Lori Turnbull is the director of the School of Public Administration at Dalhousie University.
The provincial election in Newfoundland and Labrador has gone completely sideways. Due to an explosion of cases of COVID-19, Chief Electoral Officer Bruce Chaulk has changed the plan for the vote. Twenty-two of the province’s electoral districts will have access to in-person voting on February 13, but the remaining 18 ridings – where the cases are concentrated – will not have this option until a yet-to-be-determined date.
When Premier Andrew Furey requested a dissolution of the legislature on January 15, the province was reporting only five active cases of COVID-19; on February 12, it had 260. Three other provinces have held elections during the pandemic period without any major problem, so Mr. Furey could be forgiven for assuming that the same would happen in Newfoundland and Labrador. But now the province finds itself in a rare and highly undesirable situation of political purgatory: It is stuck in an election without a clear end date.
Postponing the election, given the surge of cases, is a no-brainer. However, this decision poses challenges from a legal and constitutional perspective and has the potential to undermine the real and perceived integrity of the electoral process.
The Elections Act gives the chief electoral officer (CEO) the power to extend the time for an election in emergency circumstances. However, there has been a lack of transparency around how the decision to partially postpone the election was made. The CEO seemed to be waiting for Chief Medical Officer Janice Fitzgerald to make the call, which she was understandably not inclined to do. No public servant, including and perhaps especially the CEO, wants to make decisions that could affect political and partisan outcomes.
After receiving messages from election workers indicating that they did not feel it safe to show up on Saturday, Mr. Chaulk made the announcement to postpone indefinitely the in-person vote in almost half of the province’s ridings. In a press conference on Thursday, Dr. Fitzgerald dodged questions about the extent to which her advice affected Mr. Chaulk’s decision. Mail-in ballots have been extended across the province until February 25; it is the role of the CEO to make this option available, but it would be outside the scope of Mr. Chaulk’s mandate to actively encourage voters to use it.
Until a new or returning government is sworn in, the Liberal government – which was in a minority position at dissolution – has to continue in a caretaker capacity, which means that it ought not make decisions that will introduce new programs, necessitate new spending or bind future governments. This is difficult to reconcile in a pandemic. Also, since the legislature is dissolved until election results are confirmed and the new House of Assembly can be summoned, there is no way for the government to test the confidence of elected representatives. There are no elected representatives. If this continues for any period of time, the government will lack the legitimacy it needs to lead the province through the economic and public-health crises it faces.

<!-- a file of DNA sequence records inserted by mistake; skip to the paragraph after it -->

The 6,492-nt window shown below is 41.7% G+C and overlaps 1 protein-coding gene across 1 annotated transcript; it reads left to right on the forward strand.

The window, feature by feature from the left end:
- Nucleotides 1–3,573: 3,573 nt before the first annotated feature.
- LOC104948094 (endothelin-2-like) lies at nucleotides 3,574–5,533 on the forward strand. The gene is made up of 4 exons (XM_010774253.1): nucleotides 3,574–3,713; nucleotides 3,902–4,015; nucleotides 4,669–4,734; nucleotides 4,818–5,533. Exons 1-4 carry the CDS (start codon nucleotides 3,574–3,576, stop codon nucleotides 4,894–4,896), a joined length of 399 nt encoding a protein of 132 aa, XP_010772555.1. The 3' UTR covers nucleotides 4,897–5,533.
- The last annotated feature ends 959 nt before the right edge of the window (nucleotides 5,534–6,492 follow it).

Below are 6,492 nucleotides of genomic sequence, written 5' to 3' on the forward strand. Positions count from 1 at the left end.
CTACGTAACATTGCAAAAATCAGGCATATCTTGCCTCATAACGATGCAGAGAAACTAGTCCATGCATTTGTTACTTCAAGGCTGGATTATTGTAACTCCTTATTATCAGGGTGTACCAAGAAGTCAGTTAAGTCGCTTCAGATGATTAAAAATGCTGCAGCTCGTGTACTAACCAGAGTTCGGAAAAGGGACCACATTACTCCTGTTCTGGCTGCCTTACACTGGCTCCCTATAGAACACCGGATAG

Opposition leader Ches Crosbie has suggested that the partial postponement creates two classes of voters, meaning those who vote later will have more information to go on. To be fair, we always allow voters to cast ballots at different times during a campaign. Advance polls are meant to provide convenience and accessibility to increase voter participation. However, the problem in this case is that we do not know how much time will lapse between the vote on February 13 and a second in-person vote for the affected ridings.
Things can change quickly in politics. It is possible that new issues, facts and arguments could come to light in the interim period that could affect voter preferences. Some voters who cast ballots on February 13 could end up regretting their choice but would not be permitted a do-over. None of this is ideal or particularly fair. Another unintended consequence of a staggered vote is suppressed voter participation; people might be inclined to check out of a protracted election during a pandemic. Parties and candidates will have to work hard to keep them interested. And when the CEO eventually decides to commence the in-person vote for the 18 affected ridings, the timing of this decision will be criticized by those who feel it confers an unfair advantage for certain parties and candidates.
Is it time to consider more seriously the option of online voting? Though vaccines are coming, we are far from out of the woods. Lockdowns might be more of a permanent feature of our lives than we want to acknowledge. Online voting could be a way to curtail electoral disruption during emergency periods. These are issues and questions that all jurisdictions in Canada should put a mind to as we collectively watch the situation unfold in Newfoundland and Labrador, particularly given the high likelihood of a federal election later this year.
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